Go out and sign an established veteran
If Jensen is lost for the season or even much of it, the Bucs are unlikely to move forward without at least signing a rookie-caliber veteran who can compete with Hainsey and add depth if injured again. Fortunately, there are several options among unsigned free agents with starting experience, even after the start of NFL training camps.
JC Tretter, 31, free agent (last with the Browns): He’s arguably the best option available, having started 16 games in five straight years at Cleveland. He is also president of the NFL Players Association. Pro Football Focus rated him the sixth-best center in the league last season — he had Jensen at No. 14, by comparison — but he’s also just signed a three-year, $32 million deal, so he’d probably be pretty dear at the end- July signing standards. He’s the same age as Jensen with roughly the same level of starting experience, so the Bucs could add him on a one-year deal, lowering his cap number with voidable years to drop him below the ceiling.
In theory, there should be as much urgency in replacing a starting center as there is in improving receiver depth with Jones, so there could be a similar budget and drive to free up needed cap space. . Much like Jones and Rudolph and other recent additions to the Bucs, Tretter has been in the league for nine years and has never been to a Super Bowl, so the allure of joining Brady and chasing a ring could help reduce its costs.
Matt Paradis, 32, free agent (last with the Panthers): Paradis is coming off an injury himself, having suffered a season-ending ACL tear last November, so we don’t know where he is in his recovery. Between four years in Denver and three with Carolina, he had 98 career starts, and was ranked 16th center in the league by PFF last year, near Jensen. He was the starting center for a Super Bowl championship team with Denver in 2016. But for the Bucs, responding to a sudden injury by signing a player who just underwent major surgery is a risky move. That said, Paradis just finished a three-year, $29 million deal with the Panthers and, with the injury factor, could be cheaper than Tretter.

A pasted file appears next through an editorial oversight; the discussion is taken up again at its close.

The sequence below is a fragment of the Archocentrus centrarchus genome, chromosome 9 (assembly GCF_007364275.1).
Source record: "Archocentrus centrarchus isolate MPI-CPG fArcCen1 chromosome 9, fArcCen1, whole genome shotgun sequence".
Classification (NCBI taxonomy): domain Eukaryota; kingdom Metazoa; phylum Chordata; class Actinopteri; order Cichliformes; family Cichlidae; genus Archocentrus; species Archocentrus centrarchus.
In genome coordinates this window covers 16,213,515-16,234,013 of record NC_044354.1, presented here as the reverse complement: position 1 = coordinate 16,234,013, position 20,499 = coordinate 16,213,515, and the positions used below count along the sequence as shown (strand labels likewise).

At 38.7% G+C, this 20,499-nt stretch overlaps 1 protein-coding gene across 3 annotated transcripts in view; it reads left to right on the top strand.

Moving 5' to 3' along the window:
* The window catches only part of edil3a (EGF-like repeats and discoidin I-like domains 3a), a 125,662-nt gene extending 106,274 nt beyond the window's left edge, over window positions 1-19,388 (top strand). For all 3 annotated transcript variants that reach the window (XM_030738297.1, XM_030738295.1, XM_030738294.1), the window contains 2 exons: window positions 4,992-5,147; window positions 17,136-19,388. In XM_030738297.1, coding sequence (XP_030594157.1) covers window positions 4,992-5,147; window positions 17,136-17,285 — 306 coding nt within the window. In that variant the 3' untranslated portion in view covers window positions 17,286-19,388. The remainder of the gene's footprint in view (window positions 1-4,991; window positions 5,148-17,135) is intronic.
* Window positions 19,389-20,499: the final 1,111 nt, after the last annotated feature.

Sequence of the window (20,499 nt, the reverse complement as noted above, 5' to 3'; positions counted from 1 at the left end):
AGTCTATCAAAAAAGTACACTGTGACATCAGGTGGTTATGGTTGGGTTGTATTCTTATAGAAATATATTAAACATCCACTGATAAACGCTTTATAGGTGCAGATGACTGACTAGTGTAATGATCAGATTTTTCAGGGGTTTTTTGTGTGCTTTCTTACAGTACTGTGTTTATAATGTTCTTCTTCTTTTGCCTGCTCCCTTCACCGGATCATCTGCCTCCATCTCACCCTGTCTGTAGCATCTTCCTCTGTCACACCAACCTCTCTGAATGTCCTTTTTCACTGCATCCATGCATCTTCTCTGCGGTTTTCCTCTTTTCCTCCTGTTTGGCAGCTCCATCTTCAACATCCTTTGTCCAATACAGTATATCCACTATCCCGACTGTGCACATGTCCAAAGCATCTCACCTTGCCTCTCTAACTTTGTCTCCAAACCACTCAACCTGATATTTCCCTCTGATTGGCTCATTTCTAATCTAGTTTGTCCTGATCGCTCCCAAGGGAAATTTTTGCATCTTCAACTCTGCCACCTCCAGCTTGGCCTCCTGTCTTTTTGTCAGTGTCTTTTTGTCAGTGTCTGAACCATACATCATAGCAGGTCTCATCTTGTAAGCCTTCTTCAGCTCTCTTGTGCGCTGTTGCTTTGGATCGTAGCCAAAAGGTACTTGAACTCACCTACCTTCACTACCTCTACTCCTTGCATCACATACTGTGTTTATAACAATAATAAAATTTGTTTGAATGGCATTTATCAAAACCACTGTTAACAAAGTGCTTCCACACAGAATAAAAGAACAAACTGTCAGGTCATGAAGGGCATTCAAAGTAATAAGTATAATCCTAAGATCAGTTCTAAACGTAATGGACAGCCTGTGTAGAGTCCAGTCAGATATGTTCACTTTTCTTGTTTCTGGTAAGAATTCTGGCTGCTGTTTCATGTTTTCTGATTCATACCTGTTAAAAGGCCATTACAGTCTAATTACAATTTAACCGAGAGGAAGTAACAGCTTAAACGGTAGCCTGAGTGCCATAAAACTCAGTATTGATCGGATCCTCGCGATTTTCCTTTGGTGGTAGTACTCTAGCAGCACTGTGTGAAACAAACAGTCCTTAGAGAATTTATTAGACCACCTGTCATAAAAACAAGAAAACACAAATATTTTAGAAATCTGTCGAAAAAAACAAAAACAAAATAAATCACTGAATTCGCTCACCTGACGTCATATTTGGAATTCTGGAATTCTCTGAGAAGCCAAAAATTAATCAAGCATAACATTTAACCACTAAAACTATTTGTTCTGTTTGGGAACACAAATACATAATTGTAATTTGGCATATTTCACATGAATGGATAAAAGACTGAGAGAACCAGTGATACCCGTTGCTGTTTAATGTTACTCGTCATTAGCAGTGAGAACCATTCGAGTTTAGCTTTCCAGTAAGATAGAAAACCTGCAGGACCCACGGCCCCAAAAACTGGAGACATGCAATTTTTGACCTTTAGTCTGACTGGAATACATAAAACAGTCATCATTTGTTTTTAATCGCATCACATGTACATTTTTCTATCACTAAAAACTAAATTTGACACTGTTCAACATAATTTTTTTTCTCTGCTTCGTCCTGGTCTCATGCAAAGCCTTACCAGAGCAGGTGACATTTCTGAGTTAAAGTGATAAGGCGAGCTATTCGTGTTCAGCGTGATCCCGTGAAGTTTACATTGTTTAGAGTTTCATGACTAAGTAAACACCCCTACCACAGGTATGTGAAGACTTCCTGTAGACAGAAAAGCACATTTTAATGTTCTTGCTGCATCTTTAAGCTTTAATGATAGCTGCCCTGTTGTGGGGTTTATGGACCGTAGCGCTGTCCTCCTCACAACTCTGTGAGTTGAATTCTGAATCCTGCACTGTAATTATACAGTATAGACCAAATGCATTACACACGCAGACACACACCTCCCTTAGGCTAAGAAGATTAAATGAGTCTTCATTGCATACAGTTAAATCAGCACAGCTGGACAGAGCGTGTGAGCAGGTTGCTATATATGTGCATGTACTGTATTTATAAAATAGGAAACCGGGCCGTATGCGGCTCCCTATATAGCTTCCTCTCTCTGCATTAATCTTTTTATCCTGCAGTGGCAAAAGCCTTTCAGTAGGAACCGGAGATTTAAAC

Trey Hopkins, 30, free agent (last with the Bengals): He was Cincinnati’s starting center for the past three years, but the Bengals gave up the third-most sacks in the NFL last season, so one of their rejects might not be the the wisest investment, even in these circumstances. PFF ranked Hopkins 35th out of 39 eligible centers last year after a three-year, $20 million deal. He would be a cheaper and more experienced option to partner with Hainsey.
Billy Price, 27, giants: Price is younger and started 15 games last season for the Giants after spending his first three seasons with the Bengals, totaling 19 starts (eight guard) after being drafted in the first round in 2018. But then again, Cincinnati had a bad offensive line last year and traded Price before the season, so he wouldn’t have the proven level of play like Tretter or Paradis. He would be a cheaper option if the Bucs just wanted a veteran to partner Hainsey.
(Photo by Robert Hainsey and Luke Goedeke: Nathan Ray Seebeck/USA Today)